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Θεσσαλοί: in the narrow sense, the tribe that, migrating from Thesprotia (ch. 176. 4), seized the valley of the Peneius, and compelled the peoples round about to acknowledge its suzerainty, so that the whole country within the limits given in ch. 129 was called Thessaly. Δόλοπες: an ancient people living in the mountain region on both sides of Mount Pindus, from the upper Achelous (Thuc. ii. 102） to Lake Xynias. They are known as early as Homer (Il. ix. 484), and remained distinct till the Roman conquest (Liv. xxxviii. 3 f.; xli. 22). South-east of them, at the north of Mount Oeta in the upper valley of the Spercheius (ch. 198. 2), were the Ἐνιῆνες (so also Il. ii. 749) or Aenianes (Thuc. &c.), while the Malians (Μηλιέες, cf. ch. 198. 1) lived round the mouth of the Spercheius, at the western end of the Maliac Gulf, reaching as far as Thermopylae. On the coast, to the east of Thermopylae, were the Locrians (Epicnemidian and Opuntian), while in Pthiotis round Mount Othrys to the north dwelt the Ἀχαιοί (ch. 173. 1, 196 f.), the old Hellenic stock who followed Achilles, surnamed Φθιῶται to distinguish them from the Achaeans of Peloponnese. All these tribes belonged to the Pylaic Amphictyony (ch. 213. 2).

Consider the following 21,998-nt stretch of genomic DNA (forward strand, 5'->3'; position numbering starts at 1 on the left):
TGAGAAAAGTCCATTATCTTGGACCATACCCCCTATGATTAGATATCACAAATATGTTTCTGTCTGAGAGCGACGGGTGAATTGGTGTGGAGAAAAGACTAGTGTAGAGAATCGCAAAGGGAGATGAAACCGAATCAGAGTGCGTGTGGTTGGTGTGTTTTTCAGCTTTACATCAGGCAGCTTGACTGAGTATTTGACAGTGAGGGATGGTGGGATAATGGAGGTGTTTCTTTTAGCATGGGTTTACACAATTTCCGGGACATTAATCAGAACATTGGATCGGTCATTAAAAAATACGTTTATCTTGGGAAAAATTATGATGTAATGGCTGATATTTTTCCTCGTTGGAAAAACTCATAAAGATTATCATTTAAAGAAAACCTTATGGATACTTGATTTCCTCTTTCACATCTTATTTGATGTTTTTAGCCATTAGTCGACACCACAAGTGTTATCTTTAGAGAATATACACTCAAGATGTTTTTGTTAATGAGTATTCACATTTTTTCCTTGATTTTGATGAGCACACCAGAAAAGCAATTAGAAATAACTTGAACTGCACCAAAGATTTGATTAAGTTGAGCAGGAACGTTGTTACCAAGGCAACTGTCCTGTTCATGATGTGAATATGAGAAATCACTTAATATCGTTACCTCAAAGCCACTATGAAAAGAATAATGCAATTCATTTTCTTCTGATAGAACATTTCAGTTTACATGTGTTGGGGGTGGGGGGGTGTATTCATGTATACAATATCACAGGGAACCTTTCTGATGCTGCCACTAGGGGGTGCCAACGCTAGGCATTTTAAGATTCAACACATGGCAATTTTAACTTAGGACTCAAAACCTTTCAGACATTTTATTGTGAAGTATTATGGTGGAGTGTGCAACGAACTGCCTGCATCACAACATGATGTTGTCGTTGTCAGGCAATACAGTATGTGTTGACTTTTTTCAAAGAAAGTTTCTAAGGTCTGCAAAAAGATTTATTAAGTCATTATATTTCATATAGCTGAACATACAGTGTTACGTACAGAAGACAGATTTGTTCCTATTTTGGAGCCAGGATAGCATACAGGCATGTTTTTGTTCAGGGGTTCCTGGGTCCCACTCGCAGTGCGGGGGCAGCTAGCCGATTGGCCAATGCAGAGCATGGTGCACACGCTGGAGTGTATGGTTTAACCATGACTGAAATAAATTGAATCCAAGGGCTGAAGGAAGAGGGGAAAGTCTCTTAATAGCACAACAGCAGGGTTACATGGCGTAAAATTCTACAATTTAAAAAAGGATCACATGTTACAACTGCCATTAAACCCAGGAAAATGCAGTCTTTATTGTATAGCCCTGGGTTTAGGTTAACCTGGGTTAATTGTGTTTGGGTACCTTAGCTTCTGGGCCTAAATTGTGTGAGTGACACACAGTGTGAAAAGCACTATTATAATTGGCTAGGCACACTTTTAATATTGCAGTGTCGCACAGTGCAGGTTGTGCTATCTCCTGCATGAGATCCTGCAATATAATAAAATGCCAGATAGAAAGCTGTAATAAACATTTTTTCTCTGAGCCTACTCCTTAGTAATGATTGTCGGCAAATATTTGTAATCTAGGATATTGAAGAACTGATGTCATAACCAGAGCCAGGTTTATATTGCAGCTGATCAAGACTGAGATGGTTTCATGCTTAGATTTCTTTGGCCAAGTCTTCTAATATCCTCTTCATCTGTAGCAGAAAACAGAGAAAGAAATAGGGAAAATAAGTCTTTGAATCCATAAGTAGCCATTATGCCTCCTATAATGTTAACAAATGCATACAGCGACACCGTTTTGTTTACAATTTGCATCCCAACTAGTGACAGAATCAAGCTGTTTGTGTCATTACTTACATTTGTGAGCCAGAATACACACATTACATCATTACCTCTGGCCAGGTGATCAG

ἔταμον ὅρκιον: Homeric, probably from the cutting up of the victim; cf. iv. 201. 2, and in middle iv. 70. This famous oath, said by Diodorus (xi. 3) to have been taken by the σύνεδροι assembled at the Isthmus, must either have been general in its terms, and have been directed against οἱ μηδίζοντες without naming them individually, or must be placed after the battle of Thermopylae. Thebes was not openly on the Persian side till that time (ch. 205), and the Opuntian Locrians seem to have resisted stoutly till after Artemisium (ch. 203. 1; viii. 1. 2; ix. 31. 5); even the Thessalians did not Medize till Tempe was evacuated (ch. 172). Yet the indicative ὅσοι ἔδοσαν (not ὅσοι ἂν δῶσι) would seem to refer to a definite list of states, such as that given just above. Abicht would therefore identify this oath with that said to have been sworn before the battle of Plataea (Polyb. ix. 39) and given by Diodorus (xi. 29) and Lycurgus (in Leoc. 81). But this oath before Plataea seems to be a later invention. (1) It is not mentioned by H. (2) It is attributed by Diodorus (xi. 29) to the Greeks assembled at the Isthmus, whereas the Athenians did not join the army till it reached Eleusis. (3) Theopompus (fr. 167, F. H. G. i. 306) declared it to be an Athenian invention, an assertion supported by the fact that its formula seems borrowed from the ephebic oath at Athens. (4) The clause forbidding the restoration of temples destroyed by the barbarians is most improbable. It seems better therefore to hold that the oath of the confederates, whose reality is supported by the proverbial phrase τὸ πάλαι λεγόμενον δεκατευθῆναι Θηβαίους (Xen. Hell. vi. 3. 20, 5. 35), was taken just before the invasion as H. and Diodorus (xi. 3. 2) state. H. may have committed a slight anachronism in giving at this point a definite list of Medizing states, and not a general formula, or possibly the Thebans and Locrians were added later to the list of the ‘proscribed’ made just before the invasion. If we could believe Diodorus (xi. 3), the hill-tribes—i.e. the Aenianes, Dolopes, Malians, Perrhaebians, Magnetes—Medized while the Greek force was still at Tempe (and so caused its withdrawal), whereas the Achaeans, Opuntian Locrians, Thessalians (proper, cf. § 1), and Boeotians only Medized when the Greeks withdrew. But the silence of H. shows that this was unknown to him. δεκατεῦσαι cannot mean merely to exact a tithe from (Abicht, Bähr), as even if a tenth of the population was dedicated to the god, as Strabo relates of the Mysians (572) and of the Chalcidian colonists of Rhegium (257), as well as of their property, the penalty would be far milder than was usual in such cases. No doubt the original meaning of a δεκατεύειν is to ‘tithe’ exact a tenth of goods, revenue, or produce (Xen. Anab. v. 3. 9 f.), and the most usual occasion for exacting such a tithe was the dedication to god of a tenth of the booty won in war (cf. v. 77. 4; viii. 27. 5; ix. 81. 1). Here, however, the meaning is surely the total destruction of the cities, involving the sale of the population into slavery and the confiscation of all goods and lands: from the proceeds a tenth would be dedicated to the god. This was the doom of traitors at Athens (cf. the Hermokopids, Hicks, 72; the generals condemned after Arginusae, Xen. Hell. i. 7. 10, 20); this is the procedure of Camillus at Veii (Liv. v. 21, 23, 25), and is implied in the tale of the capture of Sardis (i. 89). This seems a better way of accounting for the total confiscation implied than merely to take δεκατεῦσαι in the vague sense = ‘dedicate’ (Stein). And that total destruction was vowed against the traitors can hardly be doubted; in the case of Thebes it became proverbial; cf. Polyb. ix. 39. 5; Xen. Hell. vi. 3. 20, 5. 35 νῦν ἐλπὶς τὸ πάλαι λεγόμενον δεκατευθῆναι Θηβαίους. This is also supported by the proposal to evict the Medizers and take their lands for the Ionians (ix. 106). Doubtless it was not carried out as most of them could shelter themselves under the proviso μὴ ἀναγκασθέντες, and the Aleuadae saved themselves by bribery (cf. vi. 72).
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